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    ABSTRACT: We propose a method for learning specific object representations that can be applied (and reused) in visual detection and identification tasks. A machine learning technique called Cartesian Genetic Programming (CGP) is used to create these models based on a series of images. Our research investigates how manipulation actions might allow for the development of better visual models and therefore better robot vision. This paper describes how visual object representations can be learned and improved by performing object manipulation actions, such as, poke, push and pick-up with a humanoid robot. The improvement can be measured and allows for the robot to select and perform the ‘right’ action, i.e. the action with the best possible improvement of the detector.
    World Congress on Computational Intelligence 2014 - International Joint Conference on Neural Networks (IJCNN), Beijing, China; 07/2014
  • Juxi Leitner, M. Luciw, A. Förster, J. Schmidhuber
    International Symposium on Artificial Intelligence, Robotics and Automation in Space (i-SAIRAS), Montreal, Canada; 06/2014
  • Juergen Schmidhuber
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    ABSTRACT: In recent years, deep neural networks (including recurrent ones) have won numerous contests in pattern recognition and machine learning. This historical survey compactly summarises relevant work, much of it from the previous millennium. Shallow and deep learners are distinguished by the depth of their credit assignment paths, which are chains of possibly learnable, causal links between actions and effects. I review deep supervised learning (also recapitulating the history of backpropagation), unsupervised learning, reinforcement learning & evolutionary computation, and indirect search for short programs encoding deep and large networks.
    Neural Networks. 04/2014;
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    Jan Koutník, Klaus Greff, Faustino Gomez, Jürgen Schmidhuber
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    ABSTRACT: Sequence prediction and classification are ubiquitous and challenging problems in machine learning that can require identifying complex dependencies between temporally distant inputs. Recurrent Neural Networks (RNNs) have the ability, in theory, to cope with these temporal dependencies by virtue of the short-term memory implemented by their recurrent (feedback) connections. However, in practice they are difficult to train successfully when the long-term memory is required. This paper introduces a simple, yet powerful modification to the standard RNN architecture, the Clockwork RNN (CW-RNN), in which the hidden layer is partitioned into separate modules, each processing inputs at its own temporal granularity, making computations only at its prescribed clock rate. Rather than making the standard RNN models more complex, CW-RNN reduces the number of RNN parameters, improves the performance significantly in the tasks tested, and speeds up the network evaluation. The network is demonstrated in preliminary experiments involving two tasks: audio signal generation and TIMIT spoken word classification, where it outperforms both RNN and LSTM networks.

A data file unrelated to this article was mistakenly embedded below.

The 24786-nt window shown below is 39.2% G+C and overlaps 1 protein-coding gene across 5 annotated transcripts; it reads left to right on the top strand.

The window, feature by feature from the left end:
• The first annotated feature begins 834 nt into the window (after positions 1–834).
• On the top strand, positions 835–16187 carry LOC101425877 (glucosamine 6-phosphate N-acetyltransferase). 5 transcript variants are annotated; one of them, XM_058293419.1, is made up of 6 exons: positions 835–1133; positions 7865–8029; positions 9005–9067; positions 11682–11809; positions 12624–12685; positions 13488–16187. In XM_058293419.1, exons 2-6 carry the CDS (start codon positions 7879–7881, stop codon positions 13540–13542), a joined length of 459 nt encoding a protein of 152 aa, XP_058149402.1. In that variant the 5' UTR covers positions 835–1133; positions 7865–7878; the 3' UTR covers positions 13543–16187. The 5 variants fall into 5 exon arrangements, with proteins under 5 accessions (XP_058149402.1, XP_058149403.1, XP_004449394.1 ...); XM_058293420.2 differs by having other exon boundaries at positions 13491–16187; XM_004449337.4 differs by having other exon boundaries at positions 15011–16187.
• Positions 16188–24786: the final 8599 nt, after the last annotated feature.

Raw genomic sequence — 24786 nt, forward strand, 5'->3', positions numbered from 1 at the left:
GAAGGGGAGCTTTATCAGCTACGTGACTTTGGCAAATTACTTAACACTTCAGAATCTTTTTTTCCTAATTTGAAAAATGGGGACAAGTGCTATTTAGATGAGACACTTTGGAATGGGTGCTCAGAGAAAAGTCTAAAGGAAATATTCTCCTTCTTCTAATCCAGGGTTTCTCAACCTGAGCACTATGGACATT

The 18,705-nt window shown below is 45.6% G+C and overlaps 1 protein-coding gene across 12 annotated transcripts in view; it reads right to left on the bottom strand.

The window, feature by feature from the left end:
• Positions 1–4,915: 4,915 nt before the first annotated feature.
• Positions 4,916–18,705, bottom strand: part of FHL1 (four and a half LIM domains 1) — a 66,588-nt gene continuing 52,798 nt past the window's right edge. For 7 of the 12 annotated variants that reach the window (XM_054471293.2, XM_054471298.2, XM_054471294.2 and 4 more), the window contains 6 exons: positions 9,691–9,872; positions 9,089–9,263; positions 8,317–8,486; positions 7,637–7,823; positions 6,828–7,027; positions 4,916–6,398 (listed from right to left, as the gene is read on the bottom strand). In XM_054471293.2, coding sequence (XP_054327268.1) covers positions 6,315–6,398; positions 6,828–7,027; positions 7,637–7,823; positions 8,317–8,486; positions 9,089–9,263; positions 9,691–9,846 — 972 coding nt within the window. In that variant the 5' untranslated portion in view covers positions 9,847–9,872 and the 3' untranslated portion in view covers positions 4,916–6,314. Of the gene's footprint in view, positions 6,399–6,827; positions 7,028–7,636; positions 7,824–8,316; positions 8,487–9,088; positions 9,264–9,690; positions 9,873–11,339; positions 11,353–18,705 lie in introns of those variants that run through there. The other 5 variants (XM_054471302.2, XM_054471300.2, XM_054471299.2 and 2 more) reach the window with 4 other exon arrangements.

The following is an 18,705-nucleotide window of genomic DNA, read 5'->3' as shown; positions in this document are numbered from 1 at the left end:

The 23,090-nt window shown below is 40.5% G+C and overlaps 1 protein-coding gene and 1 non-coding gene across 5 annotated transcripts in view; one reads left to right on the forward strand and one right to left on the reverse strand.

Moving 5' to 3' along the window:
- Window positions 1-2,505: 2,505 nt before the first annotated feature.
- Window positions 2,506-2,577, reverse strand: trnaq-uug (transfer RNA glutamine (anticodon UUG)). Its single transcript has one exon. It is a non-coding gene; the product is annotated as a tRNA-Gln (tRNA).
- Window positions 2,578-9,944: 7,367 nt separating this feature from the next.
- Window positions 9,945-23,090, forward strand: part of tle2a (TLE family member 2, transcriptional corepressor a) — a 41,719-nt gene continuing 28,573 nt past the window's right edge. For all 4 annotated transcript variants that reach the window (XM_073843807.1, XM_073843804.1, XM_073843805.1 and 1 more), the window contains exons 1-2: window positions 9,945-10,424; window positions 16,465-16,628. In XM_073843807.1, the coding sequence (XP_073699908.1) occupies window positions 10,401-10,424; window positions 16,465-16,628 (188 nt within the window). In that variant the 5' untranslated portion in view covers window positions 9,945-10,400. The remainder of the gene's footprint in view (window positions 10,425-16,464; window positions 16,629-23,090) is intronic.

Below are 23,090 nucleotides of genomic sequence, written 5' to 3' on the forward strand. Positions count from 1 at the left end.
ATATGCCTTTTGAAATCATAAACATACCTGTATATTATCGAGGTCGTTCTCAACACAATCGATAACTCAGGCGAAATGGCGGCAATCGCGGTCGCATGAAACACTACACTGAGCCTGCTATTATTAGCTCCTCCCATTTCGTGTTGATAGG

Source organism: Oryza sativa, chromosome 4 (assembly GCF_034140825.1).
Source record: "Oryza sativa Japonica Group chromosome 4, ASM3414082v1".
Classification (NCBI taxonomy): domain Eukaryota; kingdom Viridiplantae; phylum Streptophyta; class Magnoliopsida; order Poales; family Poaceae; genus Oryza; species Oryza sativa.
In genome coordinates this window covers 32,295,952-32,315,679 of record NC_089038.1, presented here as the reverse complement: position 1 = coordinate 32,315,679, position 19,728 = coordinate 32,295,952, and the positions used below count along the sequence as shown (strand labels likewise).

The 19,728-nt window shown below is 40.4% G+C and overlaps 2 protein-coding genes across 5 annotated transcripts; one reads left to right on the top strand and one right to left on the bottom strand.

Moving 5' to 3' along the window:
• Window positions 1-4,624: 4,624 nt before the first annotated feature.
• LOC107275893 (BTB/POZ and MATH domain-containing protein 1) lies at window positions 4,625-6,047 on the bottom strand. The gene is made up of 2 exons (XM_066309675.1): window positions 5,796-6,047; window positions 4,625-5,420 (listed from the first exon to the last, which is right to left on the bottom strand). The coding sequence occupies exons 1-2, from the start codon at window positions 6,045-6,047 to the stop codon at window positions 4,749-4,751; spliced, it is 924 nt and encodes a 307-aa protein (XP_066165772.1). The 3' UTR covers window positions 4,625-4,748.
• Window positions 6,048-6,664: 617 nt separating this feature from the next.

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    ABSTRACT: Most previous work on artificial curiosity (AC) and intrinsic motivation focuses on basic concepts and theory. Experimental results are generally limited to toy scenarios, such as navigation in a simulated maze, or control of a simple mechanical system with one or two degrees of freedom. To study AC in a more realistic setting, we embody a curious agent in the complex iCub humanoid robot. Our novel reinforcement learning (RL) framework consists of a state-of-the-art, low-level, reactive control layer, which controls the iCub while respecting constraints, and a high-level curious agent, which explores the iCub's state-action space through information gain maximization, learning a world model from experience, controlling the actual iCub hardware in real-time. To the best of our knowledge, this is the first ever embodied, curious agent for real-time motion planning on a humanoid. We demonstrate that it can learn compact Markov models to represent large regions of the iCub's configuration space, and that the iCub explores intelligently, showing interest in its physical constraints as well as in objects it finds in its environment.
    Frontiers in Neurorobotics 01/2014; 7:25.